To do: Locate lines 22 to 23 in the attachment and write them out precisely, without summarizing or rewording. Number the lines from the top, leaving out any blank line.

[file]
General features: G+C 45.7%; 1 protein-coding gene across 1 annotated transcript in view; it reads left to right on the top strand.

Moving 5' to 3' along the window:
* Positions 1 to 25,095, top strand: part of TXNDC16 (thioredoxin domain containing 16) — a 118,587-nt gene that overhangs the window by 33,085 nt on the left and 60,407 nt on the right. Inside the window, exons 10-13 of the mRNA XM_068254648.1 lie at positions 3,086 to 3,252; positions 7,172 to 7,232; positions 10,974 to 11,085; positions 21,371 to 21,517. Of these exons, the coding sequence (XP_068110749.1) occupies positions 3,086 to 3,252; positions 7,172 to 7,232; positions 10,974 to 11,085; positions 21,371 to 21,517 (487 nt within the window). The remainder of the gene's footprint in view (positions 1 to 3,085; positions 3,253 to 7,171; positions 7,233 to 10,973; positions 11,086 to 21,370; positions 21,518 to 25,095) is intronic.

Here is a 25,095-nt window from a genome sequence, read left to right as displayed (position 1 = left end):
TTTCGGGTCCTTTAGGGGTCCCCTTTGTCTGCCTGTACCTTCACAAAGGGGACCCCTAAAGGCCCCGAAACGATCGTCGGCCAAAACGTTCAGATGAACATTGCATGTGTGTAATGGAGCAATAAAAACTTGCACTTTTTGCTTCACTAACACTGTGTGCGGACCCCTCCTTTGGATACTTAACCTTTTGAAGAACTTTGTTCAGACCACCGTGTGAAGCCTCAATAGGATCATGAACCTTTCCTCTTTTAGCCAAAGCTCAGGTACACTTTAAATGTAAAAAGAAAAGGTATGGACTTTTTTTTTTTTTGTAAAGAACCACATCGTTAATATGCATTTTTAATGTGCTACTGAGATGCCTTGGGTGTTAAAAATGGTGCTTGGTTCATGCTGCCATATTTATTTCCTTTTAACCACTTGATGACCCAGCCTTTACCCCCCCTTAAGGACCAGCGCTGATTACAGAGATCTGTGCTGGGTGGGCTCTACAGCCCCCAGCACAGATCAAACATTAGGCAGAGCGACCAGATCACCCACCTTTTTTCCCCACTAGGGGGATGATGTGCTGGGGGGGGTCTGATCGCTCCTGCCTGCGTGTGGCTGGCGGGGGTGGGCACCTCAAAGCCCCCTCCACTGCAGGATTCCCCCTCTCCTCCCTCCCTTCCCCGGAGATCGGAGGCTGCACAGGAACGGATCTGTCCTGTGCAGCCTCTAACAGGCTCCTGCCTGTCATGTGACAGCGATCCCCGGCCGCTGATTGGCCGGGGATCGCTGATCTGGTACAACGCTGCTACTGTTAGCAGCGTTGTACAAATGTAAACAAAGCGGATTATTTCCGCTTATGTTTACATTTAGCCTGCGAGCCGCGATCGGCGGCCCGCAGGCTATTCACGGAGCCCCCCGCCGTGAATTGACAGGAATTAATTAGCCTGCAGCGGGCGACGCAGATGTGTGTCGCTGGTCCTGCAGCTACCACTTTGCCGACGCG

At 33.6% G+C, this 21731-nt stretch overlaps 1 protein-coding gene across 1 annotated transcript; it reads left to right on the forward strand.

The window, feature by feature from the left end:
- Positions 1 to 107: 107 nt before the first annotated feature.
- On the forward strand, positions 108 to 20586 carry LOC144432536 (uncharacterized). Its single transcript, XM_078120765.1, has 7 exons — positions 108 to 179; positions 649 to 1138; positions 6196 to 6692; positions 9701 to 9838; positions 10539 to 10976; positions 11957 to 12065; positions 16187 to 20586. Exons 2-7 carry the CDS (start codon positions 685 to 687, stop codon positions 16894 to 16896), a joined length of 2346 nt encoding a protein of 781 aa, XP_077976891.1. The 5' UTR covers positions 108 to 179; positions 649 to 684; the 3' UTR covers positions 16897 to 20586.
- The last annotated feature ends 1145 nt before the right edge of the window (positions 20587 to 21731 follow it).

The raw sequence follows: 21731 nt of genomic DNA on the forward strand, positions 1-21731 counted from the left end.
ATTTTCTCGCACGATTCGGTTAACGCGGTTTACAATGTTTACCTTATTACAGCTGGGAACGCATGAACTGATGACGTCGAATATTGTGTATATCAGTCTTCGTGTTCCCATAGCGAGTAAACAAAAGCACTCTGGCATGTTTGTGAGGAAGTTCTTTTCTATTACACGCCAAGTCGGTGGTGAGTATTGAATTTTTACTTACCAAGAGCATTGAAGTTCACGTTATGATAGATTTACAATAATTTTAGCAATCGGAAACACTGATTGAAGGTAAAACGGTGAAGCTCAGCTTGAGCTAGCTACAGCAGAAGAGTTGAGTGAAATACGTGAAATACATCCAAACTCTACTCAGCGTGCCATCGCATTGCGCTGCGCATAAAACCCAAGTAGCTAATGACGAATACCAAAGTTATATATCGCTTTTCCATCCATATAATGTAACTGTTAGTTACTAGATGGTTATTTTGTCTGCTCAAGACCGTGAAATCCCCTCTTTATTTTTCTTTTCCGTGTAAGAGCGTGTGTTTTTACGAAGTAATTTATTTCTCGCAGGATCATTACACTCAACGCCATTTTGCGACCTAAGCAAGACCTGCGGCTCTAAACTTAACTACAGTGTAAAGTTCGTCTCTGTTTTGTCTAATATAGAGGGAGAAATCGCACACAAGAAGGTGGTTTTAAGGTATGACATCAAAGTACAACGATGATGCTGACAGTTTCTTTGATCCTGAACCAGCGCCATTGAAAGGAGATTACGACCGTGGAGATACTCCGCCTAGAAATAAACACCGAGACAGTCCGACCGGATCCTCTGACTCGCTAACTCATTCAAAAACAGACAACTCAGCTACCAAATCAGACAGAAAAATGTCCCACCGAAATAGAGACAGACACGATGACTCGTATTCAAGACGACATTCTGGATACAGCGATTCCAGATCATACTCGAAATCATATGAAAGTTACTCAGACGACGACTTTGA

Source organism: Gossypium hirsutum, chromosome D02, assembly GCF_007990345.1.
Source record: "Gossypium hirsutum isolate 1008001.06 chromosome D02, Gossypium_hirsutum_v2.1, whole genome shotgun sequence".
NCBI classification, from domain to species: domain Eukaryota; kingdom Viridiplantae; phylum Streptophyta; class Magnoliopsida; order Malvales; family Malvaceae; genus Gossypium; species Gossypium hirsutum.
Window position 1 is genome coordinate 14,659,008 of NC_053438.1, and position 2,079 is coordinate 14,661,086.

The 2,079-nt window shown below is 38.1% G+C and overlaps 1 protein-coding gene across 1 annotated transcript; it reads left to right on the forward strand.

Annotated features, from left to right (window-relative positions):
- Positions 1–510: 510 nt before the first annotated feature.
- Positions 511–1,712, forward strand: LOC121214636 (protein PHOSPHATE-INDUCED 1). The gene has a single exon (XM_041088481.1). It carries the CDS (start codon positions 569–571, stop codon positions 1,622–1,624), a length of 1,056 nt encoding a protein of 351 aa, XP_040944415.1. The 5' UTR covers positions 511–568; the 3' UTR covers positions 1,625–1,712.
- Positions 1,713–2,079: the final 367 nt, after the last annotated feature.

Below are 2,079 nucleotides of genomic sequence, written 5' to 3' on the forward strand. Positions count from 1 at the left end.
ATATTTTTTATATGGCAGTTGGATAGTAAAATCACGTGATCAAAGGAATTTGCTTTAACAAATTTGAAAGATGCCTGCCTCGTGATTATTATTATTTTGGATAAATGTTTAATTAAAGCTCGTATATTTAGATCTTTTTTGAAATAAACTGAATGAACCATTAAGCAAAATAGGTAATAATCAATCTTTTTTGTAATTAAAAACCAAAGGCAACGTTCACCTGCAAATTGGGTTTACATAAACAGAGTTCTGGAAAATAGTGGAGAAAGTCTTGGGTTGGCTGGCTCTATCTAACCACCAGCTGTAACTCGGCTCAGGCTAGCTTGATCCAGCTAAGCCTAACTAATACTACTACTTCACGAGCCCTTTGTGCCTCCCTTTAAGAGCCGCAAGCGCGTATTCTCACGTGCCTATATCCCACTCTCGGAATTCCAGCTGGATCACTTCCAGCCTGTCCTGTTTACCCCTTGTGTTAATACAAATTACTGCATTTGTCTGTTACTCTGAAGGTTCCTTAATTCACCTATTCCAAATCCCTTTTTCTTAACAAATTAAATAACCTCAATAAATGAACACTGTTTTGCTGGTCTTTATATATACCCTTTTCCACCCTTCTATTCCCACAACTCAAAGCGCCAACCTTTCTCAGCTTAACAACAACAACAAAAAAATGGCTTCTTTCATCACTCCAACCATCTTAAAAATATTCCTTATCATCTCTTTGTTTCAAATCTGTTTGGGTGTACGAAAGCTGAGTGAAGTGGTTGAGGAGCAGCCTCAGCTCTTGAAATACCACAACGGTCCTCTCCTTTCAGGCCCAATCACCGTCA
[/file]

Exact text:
Below are 2,079 nucleotides of genomic sequence, written 5' to 3' on the forward strand. Positions count from 1 at the left end.
ATATTTTTTATATGGCAGTTGGATAGTAAAATCACGTGATCAAAGGAATTTGCTTTAACAAATTTGAAAGATGCCTGCCTCGTGATTATTATTATTTTGGATAAATGTTTAATTAAAGCTCGTATATTTAGATCTTTTTTGAAATAAACTGAATGAACCATTAAGCAAAATAGGTAATAATCAATCTTTTTTGTAATTAAAAACCAAAGGCAACGTTCACCTGCAAATTGGGTTTACATAAACAGAGTTCTGGAAAATAGTGGAGAAAGTCTTGGGTTGGCTGGCTCTATCTAACCACCAGCTGTAACTCGGCTCAGGCTAGCTTGATCCAGCTAAGCCTAACTAATACTACTACTTCACGAGCCCTTTGTGCCTCCCTTTAAGAGCCGCAAGCGCGTATTCTCACGTGCCTATATCCCACTCTCGGAATTCCAGCTGGATCACTTCCAGCCTGTCCTGTTTACCCCTTGTGTTAATACAAATTACTGCATTTGTCTGTTACTCTGAAGGTTCCTTAATTCACCTATTCCAAATCCCTTTTTCTTAACAAATTAAATAACCTCAATAAATGAACACTGTTTTGCTGGTCTTTATATATACCCTTTTCCACCCTTCTATTCCCACAACTCAAAGCGCCAACCTTTCTCAGCTTAACAACAACAACAAAAAAATGGCTTCTTTCATCACTCCAACCATCTTAAAAATATTCCTTATCATCTCTTTGTTTCAAATCTGTTTGGGTGTACGAAAGCTGAGTGAAGTGGTTGAGGAGCAGCCTCAGCTCTTGAAATACCACAACGGTCCTCTCCTTTCAGGCCCAATCACCGTCA